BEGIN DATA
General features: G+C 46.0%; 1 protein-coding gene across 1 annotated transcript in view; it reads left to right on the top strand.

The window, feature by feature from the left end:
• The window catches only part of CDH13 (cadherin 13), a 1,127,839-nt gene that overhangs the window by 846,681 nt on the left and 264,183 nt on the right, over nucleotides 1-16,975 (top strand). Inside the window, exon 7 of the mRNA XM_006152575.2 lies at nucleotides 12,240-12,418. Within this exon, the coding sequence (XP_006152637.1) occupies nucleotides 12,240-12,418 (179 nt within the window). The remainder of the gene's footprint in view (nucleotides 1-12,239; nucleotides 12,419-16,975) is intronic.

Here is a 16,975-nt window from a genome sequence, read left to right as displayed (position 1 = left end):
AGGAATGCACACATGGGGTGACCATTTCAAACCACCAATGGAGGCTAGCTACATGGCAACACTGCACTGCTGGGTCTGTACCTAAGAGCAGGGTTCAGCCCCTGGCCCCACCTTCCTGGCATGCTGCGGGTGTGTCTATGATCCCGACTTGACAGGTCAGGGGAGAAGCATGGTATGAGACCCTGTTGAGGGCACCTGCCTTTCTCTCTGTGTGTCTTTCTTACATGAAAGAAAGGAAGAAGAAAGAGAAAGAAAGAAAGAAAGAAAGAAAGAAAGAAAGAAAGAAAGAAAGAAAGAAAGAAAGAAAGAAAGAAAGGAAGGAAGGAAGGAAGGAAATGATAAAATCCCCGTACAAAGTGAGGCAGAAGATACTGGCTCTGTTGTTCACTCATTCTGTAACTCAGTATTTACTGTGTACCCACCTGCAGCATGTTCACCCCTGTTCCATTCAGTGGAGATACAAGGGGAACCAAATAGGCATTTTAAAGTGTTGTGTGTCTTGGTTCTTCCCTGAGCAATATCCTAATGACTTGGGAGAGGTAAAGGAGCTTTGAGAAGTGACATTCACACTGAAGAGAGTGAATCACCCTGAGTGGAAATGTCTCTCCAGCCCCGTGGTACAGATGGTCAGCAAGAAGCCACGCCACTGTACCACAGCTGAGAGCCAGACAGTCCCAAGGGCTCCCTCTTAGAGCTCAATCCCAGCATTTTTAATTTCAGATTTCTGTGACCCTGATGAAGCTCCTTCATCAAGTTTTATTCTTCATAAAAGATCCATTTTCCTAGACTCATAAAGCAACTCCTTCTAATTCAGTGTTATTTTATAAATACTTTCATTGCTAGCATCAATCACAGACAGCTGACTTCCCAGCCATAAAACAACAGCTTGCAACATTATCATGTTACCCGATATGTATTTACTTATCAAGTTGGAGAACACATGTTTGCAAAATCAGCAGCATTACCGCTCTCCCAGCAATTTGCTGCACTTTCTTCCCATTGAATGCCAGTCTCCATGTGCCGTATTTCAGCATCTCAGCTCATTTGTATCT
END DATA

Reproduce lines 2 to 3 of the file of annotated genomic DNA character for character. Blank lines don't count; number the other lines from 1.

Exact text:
The window, feature by feature from the left end:
• The window catches only part of CDH13 (cadherin 13), a 1,127,839-nt gene that overhangs the window by 846,681 nt on the left and 264,183 nt on the right, over nucleotides 1-16,975 (top strand). Inside the window, exon 7 of the mRNA XM_006152575.2 lies at nucleotides 12,240-12,418. Within this exon, the coding sequence (XP_006152637.1) occupies nucleotides 12,240-12,418 (179 nt within the window). The remainder of the gene's footprint in view (nucleotides 1-12,239; nucleotides 12,419-16,975) is intronic.